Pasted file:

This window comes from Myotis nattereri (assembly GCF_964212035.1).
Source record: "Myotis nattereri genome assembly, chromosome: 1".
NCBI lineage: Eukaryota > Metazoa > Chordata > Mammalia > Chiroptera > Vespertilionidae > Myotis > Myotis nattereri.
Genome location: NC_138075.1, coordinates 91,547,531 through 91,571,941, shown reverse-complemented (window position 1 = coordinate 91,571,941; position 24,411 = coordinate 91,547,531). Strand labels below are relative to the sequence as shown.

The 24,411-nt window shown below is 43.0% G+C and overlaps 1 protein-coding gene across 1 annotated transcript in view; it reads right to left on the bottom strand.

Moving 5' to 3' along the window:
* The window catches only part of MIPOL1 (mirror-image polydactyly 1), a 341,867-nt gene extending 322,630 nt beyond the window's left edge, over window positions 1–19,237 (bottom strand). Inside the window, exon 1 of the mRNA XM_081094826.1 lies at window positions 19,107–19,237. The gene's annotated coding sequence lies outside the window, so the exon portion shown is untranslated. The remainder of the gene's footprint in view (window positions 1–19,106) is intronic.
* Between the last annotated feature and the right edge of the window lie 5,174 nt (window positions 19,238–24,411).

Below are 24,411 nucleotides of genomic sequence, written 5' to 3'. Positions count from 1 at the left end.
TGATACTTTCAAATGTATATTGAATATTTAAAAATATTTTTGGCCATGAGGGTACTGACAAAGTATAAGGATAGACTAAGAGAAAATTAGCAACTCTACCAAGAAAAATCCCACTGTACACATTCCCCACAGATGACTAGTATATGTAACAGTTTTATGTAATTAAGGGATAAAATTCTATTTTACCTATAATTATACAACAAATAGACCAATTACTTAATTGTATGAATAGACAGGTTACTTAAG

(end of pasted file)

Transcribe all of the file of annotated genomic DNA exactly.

This window comes from Myotis nattereri (assembly GCF_964212035.1).
Source record: "Myotis nattereri genome assembly, chromosome: 1".
NCBI lineage: Eukaryota > Metazoa > Chordata > Mammalia > Chiroptera > Vespertilionidae > Myotis > Myotis nattereri.
Genome location: NC_138075.1, coordinates 91,547,531 through 91,571,941, shown reverse-complemented (window position 1 = coordinate 91,571,941; position 24,411 = coordinate 91,547,531). Strand labels below are relative to the sequence as shown.

The 24,411-nt window shown below is 43.0% G+C and overlaps 1 protein-coding gene across 1 annotated transcript in view; it reads right to left on the bottom strand.

Moving 5' to 3' along the window:
* The window catches only part of MIPOL1 (mirror-image polydactyly 1), a 341,867-nt gene extending 322,630 nt beyond the window's left edge, over window positions 1–19,237 (bottom strand). Inside the window, exon 1 of the mRNA XM_081094826.1 lies at window positions 19,107–19,237. The gene's annotated coding sequence lies outside the window, so the exon portion shown is untranslated. The remainder of the gene's footprint in view (window positions 1–19,106) is intronic.
* Between the last annotated feature and the right edge of the window lie 5,174 nt (window positions 19,238–24,411).

Below are 24,411 nucleotides of genomic sequence, written 5' to 3'. Positions count from 1 at the left end.
TGATACTTTCAAATGTATATTGAATATTTAAAAATATTTTTGGCCATGAGGGTACTGACAAAGTATAAGGATAGACTAAGAGAAAATTAGCAACTCTACCAAGAAAAATCCCACTGTACACATTCCCCACAGATGACTAGTATATGTAACAGTTTTATGTAATTAAGGGATAAAATTCTATTTTACCTATAATTATACAACAAATAGACCAATTACTTAATTGTATGAATAGACAGGTTACTTAAG